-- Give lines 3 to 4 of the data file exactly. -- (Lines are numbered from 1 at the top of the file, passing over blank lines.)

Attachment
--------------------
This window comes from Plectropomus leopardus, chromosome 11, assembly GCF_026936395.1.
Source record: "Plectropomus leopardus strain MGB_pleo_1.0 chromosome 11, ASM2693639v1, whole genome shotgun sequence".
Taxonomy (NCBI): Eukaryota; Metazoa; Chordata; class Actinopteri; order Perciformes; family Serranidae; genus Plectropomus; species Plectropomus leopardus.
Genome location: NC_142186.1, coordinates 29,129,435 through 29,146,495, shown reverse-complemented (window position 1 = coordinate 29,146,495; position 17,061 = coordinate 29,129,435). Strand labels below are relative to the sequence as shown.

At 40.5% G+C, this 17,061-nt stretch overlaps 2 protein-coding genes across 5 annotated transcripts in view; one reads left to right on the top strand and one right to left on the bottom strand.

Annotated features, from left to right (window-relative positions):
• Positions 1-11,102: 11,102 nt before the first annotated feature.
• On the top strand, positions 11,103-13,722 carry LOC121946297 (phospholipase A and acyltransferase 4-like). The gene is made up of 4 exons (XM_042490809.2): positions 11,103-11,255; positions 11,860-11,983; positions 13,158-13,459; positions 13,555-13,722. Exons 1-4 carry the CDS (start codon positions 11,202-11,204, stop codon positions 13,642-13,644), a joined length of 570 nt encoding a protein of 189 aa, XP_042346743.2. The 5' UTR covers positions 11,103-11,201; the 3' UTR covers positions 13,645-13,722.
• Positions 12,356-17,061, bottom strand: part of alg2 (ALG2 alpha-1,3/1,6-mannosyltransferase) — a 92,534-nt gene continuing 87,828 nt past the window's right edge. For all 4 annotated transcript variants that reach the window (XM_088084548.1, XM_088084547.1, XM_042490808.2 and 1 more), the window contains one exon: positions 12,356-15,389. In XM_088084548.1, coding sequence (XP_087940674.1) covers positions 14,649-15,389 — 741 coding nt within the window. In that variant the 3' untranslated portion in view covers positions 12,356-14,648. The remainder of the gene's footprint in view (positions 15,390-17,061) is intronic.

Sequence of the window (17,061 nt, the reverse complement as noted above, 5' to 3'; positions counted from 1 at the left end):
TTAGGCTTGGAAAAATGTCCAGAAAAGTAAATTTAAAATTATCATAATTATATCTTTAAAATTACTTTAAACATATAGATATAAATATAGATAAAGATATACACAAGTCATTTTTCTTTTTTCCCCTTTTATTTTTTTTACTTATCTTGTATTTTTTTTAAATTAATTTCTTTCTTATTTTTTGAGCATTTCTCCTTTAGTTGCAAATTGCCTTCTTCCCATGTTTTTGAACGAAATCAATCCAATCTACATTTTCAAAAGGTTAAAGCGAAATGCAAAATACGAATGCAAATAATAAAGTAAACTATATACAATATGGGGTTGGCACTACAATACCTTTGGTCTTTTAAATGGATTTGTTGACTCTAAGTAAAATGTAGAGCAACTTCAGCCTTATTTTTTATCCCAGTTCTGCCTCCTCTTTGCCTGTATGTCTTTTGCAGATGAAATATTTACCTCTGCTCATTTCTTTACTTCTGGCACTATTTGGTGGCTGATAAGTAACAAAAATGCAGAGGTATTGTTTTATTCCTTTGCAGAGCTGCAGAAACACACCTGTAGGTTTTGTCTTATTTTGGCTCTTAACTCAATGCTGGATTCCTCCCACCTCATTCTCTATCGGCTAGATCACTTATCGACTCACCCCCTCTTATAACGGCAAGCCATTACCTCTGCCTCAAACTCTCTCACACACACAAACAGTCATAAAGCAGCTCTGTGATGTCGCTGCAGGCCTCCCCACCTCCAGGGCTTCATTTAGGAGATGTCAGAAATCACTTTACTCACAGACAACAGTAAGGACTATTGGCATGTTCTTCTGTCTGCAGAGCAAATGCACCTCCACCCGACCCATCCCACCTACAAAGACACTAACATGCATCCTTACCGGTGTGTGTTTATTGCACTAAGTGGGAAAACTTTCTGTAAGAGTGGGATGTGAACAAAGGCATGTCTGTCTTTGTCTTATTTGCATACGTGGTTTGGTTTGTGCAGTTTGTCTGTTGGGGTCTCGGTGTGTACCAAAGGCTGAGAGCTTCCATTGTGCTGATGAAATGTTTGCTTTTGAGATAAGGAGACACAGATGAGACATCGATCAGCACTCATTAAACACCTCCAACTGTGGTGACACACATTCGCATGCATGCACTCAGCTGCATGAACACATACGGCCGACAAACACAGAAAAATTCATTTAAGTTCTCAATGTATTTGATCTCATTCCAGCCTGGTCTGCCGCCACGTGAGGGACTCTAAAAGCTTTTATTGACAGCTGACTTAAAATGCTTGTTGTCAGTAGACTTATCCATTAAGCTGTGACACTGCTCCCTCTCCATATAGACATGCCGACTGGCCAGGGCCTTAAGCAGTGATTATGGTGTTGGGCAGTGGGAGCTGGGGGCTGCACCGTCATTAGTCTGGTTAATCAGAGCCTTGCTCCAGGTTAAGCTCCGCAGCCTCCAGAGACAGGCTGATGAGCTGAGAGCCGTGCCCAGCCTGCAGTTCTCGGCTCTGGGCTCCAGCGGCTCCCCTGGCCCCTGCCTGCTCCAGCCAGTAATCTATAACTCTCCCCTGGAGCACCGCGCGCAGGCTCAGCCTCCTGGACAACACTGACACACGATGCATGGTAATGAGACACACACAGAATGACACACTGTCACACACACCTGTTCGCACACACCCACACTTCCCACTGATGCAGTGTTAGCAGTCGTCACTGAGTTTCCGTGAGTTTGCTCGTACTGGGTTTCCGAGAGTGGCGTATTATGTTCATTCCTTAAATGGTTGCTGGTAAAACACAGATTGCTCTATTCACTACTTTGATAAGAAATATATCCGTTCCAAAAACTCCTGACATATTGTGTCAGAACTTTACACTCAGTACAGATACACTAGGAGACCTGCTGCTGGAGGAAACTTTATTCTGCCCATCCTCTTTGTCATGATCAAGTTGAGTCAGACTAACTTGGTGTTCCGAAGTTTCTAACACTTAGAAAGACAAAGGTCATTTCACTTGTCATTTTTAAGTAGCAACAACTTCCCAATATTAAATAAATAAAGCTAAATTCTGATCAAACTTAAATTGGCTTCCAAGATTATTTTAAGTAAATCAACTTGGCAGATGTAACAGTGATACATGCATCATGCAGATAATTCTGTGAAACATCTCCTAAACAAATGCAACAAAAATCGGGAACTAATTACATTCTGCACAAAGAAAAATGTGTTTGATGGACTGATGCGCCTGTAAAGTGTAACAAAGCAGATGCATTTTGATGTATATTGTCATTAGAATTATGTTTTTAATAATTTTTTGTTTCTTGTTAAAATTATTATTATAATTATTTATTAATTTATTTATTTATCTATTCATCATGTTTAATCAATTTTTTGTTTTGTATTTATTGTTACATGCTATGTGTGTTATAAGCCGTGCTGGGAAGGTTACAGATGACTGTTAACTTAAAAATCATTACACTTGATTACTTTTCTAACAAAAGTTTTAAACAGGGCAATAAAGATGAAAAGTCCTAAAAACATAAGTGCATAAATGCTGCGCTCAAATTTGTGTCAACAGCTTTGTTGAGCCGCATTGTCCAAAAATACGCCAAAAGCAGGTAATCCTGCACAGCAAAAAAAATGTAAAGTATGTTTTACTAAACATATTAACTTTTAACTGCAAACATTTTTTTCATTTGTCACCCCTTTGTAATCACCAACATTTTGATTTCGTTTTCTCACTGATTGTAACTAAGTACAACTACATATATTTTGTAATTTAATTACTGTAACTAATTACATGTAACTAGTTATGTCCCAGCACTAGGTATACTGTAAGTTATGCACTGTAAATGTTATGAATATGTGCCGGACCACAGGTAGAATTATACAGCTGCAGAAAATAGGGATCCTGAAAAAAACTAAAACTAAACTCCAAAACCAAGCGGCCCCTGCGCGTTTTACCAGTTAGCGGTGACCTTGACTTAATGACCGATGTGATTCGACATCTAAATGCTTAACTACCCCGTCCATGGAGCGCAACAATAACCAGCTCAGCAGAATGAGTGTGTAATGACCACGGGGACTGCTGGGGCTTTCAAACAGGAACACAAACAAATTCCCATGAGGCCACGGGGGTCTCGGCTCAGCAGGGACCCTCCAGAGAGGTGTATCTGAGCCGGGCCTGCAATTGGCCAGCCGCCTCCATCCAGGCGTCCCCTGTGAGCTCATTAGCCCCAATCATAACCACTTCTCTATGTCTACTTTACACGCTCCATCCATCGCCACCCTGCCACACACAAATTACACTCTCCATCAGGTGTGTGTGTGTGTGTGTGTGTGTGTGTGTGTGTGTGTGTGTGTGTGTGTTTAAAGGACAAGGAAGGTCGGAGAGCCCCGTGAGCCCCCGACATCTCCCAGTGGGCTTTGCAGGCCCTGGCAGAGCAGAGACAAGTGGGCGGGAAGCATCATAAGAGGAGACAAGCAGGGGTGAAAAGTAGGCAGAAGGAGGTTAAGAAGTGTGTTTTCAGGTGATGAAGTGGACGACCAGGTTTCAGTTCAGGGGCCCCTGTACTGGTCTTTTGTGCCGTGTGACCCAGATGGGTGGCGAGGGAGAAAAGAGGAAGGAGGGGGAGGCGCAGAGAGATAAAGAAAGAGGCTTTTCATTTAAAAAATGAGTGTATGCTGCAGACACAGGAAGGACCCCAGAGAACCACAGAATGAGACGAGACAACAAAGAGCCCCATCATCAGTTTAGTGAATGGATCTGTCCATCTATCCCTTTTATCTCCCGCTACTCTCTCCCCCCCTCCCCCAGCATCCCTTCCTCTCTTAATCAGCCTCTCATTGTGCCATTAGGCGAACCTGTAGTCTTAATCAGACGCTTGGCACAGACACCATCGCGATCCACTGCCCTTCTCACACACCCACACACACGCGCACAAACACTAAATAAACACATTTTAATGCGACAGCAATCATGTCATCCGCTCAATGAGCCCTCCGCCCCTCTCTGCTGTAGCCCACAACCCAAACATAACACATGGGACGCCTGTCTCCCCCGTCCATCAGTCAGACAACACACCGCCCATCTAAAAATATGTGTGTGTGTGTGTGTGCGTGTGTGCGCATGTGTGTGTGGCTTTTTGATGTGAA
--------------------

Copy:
Taxonomy (NCBI): Eukaryota; Metazoa; Chordata; class Actinopteri; order Perciformes; family Serranidae; genus Plectropomus; species Plectropomus leopardus.
Genome location: NC_142186.1, coordinates 29,129,435 through 29,146,495, shown reverse-complemented (window position 1 = coordinate 29,146,495; position 17,061 = coordinate 29,129,435). Strand labels below are relative to the sequence as shown.